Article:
The Madness of The Corrections Coming Through.

Over at The Atlantic, author Benjamin Nugent shares a few insights from a re-reading of The Corrections, and how he thought reading Franzen again would be like revisiting a McCartney tune:

I reread The Corrections this year and realized that while I once needed Franzen to be my Paul, an exemplar of old realist virtues like clarity and psychological complexity, he was always more formally adventurous than either I or most book critics understood.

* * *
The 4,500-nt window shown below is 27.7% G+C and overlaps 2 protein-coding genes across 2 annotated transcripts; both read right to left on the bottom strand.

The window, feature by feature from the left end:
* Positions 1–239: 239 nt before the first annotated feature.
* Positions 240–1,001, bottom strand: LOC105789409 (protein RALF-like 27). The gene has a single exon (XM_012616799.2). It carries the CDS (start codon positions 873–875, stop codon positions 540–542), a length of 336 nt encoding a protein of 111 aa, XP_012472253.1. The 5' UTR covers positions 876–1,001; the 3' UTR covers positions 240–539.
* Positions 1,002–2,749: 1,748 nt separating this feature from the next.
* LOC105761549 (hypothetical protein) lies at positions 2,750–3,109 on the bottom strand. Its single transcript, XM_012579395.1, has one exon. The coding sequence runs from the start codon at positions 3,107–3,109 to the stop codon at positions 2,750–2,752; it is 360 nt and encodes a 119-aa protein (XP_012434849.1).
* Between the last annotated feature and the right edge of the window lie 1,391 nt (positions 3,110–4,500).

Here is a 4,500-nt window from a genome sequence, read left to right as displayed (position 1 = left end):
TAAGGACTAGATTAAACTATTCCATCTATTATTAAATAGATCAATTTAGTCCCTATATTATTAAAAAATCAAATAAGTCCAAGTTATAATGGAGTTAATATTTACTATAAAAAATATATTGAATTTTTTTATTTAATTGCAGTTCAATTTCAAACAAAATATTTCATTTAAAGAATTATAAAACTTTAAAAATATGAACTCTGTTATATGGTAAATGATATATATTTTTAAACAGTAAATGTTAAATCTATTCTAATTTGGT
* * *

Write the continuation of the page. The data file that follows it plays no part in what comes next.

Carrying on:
Coincidentally, I’m about 200 pages in my own re-read, and couldn’t agree more (although Paul’s songs were about aesthetic beauty—among the Beatles, only Lennon’s had psychological complexity). What strikes me about this book is how distinct it is from traditional realism, relentless time shifts, quirky perspective changes, and an eye for seemingly unreal detail (as the memorable sentence quoted in the post). The Corrections may not have many of the trappings of what we consider to be the avant garde or at least the more “formally adventurous”—see Jest, Infinite—but it’s not Henry James, either.